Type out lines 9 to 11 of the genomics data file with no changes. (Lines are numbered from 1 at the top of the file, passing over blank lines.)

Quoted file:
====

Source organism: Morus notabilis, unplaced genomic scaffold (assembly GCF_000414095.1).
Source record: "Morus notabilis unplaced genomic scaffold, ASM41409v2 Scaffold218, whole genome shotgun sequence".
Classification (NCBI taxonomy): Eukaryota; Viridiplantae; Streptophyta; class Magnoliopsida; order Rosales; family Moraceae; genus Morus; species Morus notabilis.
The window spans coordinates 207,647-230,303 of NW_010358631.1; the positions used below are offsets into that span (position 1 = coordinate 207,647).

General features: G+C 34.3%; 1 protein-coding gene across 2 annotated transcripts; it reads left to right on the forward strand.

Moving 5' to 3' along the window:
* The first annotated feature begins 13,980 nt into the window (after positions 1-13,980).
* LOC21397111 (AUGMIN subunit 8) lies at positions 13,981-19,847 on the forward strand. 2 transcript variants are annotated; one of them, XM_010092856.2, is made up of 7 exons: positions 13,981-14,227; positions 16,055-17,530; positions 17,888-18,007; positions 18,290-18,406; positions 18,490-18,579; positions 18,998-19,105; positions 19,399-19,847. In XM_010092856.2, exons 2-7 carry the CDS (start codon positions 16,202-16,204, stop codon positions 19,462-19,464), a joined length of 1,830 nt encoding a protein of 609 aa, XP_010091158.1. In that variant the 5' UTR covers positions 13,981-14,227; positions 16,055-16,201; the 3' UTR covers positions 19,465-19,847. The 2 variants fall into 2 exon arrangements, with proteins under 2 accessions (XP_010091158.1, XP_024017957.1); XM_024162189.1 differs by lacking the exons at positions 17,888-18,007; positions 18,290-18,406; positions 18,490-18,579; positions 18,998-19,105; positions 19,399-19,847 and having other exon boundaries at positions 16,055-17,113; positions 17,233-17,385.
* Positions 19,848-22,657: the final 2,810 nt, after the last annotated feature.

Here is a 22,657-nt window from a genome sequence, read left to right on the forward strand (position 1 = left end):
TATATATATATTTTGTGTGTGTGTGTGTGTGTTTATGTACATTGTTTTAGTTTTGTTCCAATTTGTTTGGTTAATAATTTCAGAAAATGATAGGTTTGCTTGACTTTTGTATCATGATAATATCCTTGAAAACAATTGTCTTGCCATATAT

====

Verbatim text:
* Positions 19,848-22,657: the final 2,810 nt, after the last annotated feature.

Here is a 22,657-nt window from a genome sequence, read left to right on the forward strand (position 1 = left end):
TATATATATATTTTGTGTGTGTGTGTGTGTGTTTATGTACATTGTTTTAGTTTTGTTCCAATTTGTTTGGTTAATAATTTCAGAAAATGATAGGTTTGCTTGACTTTTGTATCATGATAATATCCTTGAAAACAATTGTCTTGCCATATAT